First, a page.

I had an appointment to have blood drawn to see if I’d developed enough antibodies over a month’s time to donate to others and hopefully help them overcome the disease. As one nurse asked me questions about ​​my symptoms and the lack of them, another checked my ear temperature — normal — while another clipped a pulse oximeter to my fore finger. “I’ve got one of those little things at home,” I told her. My blood oxygenation level was as​ ​good as ever. Even in the ER weeks earlier, it was an impressive 98 — normal being between 94 and 99. Then the nurse eyed the device sternly, “Well I don’t like ​that at all. Your pulse rate is 30.”

“That can’t be right,” I said, a little embarrassed. “There must be something wrong with the darned thing.” When I’d checked my ​​levels previously at home, I’d noticed it takes a few moments to warm up to get my reading. For an adult my age, the average heart beats per minute (bpm) at rest is around 70 – 100. But a reading as low as 30 made me panic. Within one very long minute, ​the pulse rate climbed to 80. “That’s better,” she said. “You can take the elevator to the 7th floor,” she said ignoring the glitch and pointed behind her.

The blood draw was relatively uneventful and Dalia, the practitioner, said they’d call me within 48 hours. Still waiting to hear back.

The next day, which was yesterday, I asked my acupuncturist ​Libbie Rice​, the former Chair of the Acupuncture Program at the Swedish Institute (who inspired me to study Acupuncture) if she’d consider a virtual acupuncture session. I hadn’t had a ​​treatment with Libbie in 2 months (way too long when one is sick) but I was in quarantine. Although I’d been treating ​​myself, there’s nothing like getting a treatment from the mentor who’s taught me most of what I know about Chinese ​​Medicine. I wanted to get her opinion on the lingering symptoms I’ve written about. I’d feel pretty good one day, then ​​relapse the next with fatigue and what felt like new congestion. This pattern had gone on for several days. My chest was ​​tight. There was pain upon inhalation. I heard Chris Cuomo who contracted the virus after me and was broadcasting updates from his basement, describe that same symptom: tightness in the chest​.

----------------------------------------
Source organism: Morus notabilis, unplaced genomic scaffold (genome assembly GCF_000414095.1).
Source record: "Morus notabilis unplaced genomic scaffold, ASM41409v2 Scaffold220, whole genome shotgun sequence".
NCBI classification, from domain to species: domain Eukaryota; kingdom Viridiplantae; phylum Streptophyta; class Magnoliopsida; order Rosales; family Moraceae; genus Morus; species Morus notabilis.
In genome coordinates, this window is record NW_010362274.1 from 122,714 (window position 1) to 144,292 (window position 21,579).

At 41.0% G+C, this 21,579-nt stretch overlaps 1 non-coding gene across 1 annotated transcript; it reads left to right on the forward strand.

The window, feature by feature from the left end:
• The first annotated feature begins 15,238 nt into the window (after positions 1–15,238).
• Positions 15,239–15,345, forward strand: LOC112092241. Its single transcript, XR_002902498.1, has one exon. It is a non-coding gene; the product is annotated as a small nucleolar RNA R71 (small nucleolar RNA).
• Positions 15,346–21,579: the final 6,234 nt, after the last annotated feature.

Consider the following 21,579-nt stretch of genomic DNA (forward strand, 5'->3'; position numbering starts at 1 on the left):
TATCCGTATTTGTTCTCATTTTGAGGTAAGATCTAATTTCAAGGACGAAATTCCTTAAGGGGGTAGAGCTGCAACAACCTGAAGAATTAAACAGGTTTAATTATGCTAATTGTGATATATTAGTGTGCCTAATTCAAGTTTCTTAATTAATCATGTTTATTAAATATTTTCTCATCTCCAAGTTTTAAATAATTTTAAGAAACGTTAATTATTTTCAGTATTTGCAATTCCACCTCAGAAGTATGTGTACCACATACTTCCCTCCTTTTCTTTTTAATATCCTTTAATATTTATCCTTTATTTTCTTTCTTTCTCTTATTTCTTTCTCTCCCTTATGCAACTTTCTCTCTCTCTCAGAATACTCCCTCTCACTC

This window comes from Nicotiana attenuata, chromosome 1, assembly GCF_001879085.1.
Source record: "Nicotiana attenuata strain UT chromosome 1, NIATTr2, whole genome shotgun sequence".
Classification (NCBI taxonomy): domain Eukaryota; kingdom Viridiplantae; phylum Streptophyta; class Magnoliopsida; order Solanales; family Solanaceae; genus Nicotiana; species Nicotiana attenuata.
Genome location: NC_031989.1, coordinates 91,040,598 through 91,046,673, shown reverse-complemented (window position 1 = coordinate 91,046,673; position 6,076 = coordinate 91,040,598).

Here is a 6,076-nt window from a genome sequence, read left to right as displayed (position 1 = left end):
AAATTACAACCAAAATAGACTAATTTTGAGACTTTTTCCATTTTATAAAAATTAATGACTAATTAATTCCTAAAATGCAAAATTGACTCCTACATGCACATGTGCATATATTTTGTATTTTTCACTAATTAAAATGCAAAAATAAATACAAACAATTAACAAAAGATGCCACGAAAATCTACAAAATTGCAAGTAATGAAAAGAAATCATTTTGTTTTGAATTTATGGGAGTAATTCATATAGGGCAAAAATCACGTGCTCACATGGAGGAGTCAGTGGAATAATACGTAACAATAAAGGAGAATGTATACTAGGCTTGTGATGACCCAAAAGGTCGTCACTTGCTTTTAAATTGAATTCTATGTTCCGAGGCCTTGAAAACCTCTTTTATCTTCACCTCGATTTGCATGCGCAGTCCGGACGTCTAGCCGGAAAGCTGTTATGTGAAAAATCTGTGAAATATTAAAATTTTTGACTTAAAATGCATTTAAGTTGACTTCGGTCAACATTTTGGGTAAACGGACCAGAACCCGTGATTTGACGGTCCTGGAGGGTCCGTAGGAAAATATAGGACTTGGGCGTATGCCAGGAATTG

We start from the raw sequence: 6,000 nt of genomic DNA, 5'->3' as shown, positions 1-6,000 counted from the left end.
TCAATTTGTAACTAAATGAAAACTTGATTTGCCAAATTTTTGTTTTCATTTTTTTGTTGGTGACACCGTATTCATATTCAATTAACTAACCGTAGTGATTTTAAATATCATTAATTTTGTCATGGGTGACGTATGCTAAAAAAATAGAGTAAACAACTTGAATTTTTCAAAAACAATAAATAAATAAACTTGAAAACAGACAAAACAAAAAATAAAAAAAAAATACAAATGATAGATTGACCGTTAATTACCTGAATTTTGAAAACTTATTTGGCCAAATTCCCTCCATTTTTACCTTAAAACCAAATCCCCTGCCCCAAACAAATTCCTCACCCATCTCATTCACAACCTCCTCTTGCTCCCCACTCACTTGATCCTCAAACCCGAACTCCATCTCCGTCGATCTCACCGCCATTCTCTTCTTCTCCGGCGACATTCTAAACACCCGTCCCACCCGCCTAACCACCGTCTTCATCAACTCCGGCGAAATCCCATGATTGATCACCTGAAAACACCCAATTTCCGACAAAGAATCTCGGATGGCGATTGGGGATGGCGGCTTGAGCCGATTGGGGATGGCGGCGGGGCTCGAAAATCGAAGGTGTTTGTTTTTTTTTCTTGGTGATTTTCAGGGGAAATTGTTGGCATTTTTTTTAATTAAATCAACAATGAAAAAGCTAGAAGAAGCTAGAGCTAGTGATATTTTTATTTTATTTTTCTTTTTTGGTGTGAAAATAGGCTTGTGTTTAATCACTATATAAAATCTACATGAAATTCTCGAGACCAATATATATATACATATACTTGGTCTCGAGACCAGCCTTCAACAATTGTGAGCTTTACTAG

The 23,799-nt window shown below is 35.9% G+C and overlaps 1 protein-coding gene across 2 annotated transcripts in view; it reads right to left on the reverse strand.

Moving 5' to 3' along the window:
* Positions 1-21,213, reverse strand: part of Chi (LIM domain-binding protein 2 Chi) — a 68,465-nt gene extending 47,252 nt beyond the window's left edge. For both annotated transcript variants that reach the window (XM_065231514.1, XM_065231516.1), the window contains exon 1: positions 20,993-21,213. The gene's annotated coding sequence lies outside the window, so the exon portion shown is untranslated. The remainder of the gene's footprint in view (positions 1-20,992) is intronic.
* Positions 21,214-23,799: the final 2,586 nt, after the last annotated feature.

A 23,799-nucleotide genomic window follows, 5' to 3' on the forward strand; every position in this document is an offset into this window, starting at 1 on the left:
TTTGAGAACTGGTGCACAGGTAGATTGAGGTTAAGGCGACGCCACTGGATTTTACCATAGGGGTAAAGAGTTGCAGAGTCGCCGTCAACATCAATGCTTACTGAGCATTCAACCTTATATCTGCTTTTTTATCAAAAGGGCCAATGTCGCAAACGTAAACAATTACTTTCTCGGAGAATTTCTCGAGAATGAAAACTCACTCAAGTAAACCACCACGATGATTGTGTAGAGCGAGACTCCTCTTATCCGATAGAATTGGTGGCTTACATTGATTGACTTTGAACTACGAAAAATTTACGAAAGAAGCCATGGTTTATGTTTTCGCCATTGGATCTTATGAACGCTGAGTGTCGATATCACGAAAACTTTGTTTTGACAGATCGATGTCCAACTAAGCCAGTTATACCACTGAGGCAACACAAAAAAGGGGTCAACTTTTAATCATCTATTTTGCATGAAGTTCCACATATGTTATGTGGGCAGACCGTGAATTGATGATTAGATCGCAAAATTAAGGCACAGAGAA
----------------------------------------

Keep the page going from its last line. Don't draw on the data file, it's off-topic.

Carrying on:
Libbie, bless her, was happy to help. I’d do the intake (pulse and tongue reading); she would devise the treatment plan ​and I’d do the needling.

While taking pulses is part of every acupuncture session, I hadn’t taken my own since school. I was expecting the even rhythm I always feel when I place my fingers in position along any patient’s wrist. To my shock, it was irregular, quite irregular: a beat here and there, then 3 even beats, then a skipped beat, then 2 double time. It’d never encountered anything like it — not in my clients, nor at the school clinic. Nothing you could sing along to, that was ​​for sure. It reminded me of the uncertain rhythm of a severely drunken person as he staggered down the street. ​Alarmed​, I pulled my fingers away not because I was worried but because I didn’t recognize it as the pulse that I knew. 

I took out my pulse oximeter, one of the get-well gifts from my colleague ​Ann Silvio. I wanted to see if it would verify the intake I’d done on myself. ​The bpm​ ​was low: 42. Again, it hung there for a minute or more before creeping up to a normal 82. That’s the moment, I realized ​​that the initial low reading with the nurse at Mt. Sinai was no device malfunction. Practitioners are trained to see patterns and I knew ​something was up.